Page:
The world is in turmoil. COVID-19 has upended lives, devastated economies, and somehow drawn even sharper political lines in an already deeply divided country. George Floyd died on camera, at the hands of a policeman. Protests are occurring around the globe. The world feels so overwhelming that I haven’t been able to write. There are so many things that need to be said, but the words jam up in my brain, and I can say nothing.
Meanwhile, we continue to grapple with Hazel’s cancer diagnosis. It has now been over six months since the leukemia was discovered. Yesterday, I listened to the voicemail that I cannot bring myself to delete. It’s from Hazel’s pediatrician and dated December 1, 2019.
“Hi Catherine, this is <pediatrician’s name>. Um… Just calling with a little bit of additional information concerning Hazel’s labs. Just wanted to talk to you about that. If you could give me a call, that would be great. This is my cell. I may text you also just on the off-chance that you’re not answering numbers that you don’t understandably recognize. Thanks a lot. Bye.“
I listen because that’s the line by which I can, yet again, divide my life into before and after. Before that phone call, my life was vastly different.
It’s also June. June is the month in which we started to know that things were not right in James’s pregnancy. June 20, the day the blood test said “trisomy 18.” June 23, the day the amniocentesis confirmed it without a shadow of a doubt. June 24, I turned 37.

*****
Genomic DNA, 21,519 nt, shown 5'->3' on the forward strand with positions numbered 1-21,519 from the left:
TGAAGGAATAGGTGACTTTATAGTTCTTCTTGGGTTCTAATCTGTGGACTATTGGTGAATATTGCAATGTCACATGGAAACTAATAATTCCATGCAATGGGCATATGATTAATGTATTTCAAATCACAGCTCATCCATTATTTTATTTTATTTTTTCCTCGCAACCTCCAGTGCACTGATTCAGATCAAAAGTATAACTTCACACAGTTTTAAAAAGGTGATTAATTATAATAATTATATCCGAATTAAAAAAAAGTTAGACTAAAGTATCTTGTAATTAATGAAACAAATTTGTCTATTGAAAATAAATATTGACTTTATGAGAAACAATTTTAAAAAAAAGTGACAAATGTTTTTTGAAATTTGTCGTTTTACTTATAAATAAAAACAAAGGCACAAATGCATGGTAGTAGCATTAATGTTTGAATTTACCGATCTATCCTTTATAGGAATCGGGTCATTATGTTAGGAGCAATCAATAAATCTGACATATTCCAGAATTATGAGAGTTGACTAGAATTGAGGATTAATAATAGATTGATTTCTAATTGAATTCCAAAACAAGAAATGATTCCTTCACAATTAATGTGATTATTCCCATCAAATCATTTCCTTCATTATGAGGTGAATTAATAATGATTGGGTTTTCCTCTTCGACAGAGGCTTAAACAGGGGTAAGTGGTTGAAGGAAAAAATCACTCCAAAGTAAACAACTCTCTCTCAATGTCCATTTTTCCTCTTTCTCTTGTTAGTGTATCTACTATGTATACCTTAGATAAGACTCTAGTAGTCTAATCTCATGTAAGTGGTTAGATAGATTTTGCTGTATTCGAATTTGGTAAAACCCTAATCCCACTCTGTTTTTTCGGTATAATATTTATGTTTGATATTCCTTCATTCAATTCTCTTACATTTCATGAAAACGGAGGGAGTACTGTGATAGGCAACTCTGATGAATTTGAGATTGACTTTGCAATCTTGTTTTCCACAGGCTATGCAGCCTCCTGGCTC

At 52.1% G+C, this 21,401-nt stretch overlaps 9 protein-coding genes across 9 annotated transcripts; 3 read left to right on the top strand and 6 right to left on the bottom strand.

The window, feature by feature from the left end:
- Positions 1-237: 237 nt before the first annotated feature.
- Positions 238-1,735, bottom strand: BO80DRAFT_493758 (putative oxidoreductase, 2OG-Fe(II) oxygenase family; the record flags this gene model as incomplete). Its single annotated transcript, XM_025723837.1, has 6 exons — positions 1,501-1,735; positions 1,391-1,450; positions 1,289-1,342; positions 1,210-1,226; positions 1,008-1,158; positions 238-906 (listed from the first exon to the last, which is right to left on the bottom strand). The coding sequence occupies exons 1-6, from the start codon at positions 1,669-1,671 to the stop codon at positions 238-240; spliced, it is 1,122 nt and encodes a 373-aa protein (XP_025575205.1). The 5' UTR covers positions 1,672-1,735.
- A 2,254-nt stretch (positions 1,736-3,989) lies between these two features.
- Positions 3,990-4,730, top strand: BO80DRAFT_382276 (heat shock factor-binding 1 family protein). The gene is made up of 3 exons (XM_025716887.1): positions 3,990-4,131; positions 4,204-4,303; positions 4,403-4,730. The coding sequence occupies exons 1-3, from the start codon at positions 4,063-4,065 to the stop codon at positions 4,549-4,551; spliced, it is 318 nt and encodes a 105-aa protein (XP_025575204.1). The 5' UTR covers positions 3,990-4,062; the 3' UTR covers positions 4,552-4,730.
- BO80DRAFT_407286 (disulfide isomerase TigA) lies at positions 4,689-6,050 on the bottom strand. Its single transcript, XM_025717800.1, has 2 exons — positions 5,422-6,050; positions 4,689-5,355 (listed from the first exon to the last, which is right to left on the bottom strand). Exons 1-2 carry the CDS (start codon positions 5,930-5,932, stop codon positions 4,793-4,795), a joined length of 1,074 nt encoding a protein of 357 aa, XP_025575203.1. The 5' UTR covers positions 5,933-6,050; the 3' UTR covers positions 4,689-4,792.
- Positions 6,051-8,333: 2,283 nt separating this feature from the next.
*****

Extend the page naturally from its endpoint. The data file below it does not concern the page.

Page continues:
I’m walking around in a semi-daze all the time. It feels like I’m watching my life from above it all. It seems like the stress is just too much to comprehend, so I’m not dealing with it much. It’s why I wake up crying, I think. PTSD. Denial. Shock. Pick your flavor.
I started a new job as a palliative care and in-home euthanasia veterinarian. Due to COVID, we are requiring that appointments be done outside with masks. I go by myself and will be working 1.5 days per week. I feel much safer doing this than working in close quarters with my technicians and colleagues in a building. I absolutely hate that I’m not doing GP anymore, but I also think I can strongly serve owners in the area of palliative and euthanasia care. My loss of James has given me a unique perspective and empathy for those struggling with end-of-life care.
Hazel herself is doing very well overall. She’s been off chemotherapy for about three weeks now, and I can tell that it is slowly leaving her system. She is much perkier and more active. It’s sad to see her “more herself,” because I know that shortly, we will fill her body with cancer-killing poisons again.
The days pass, one by one.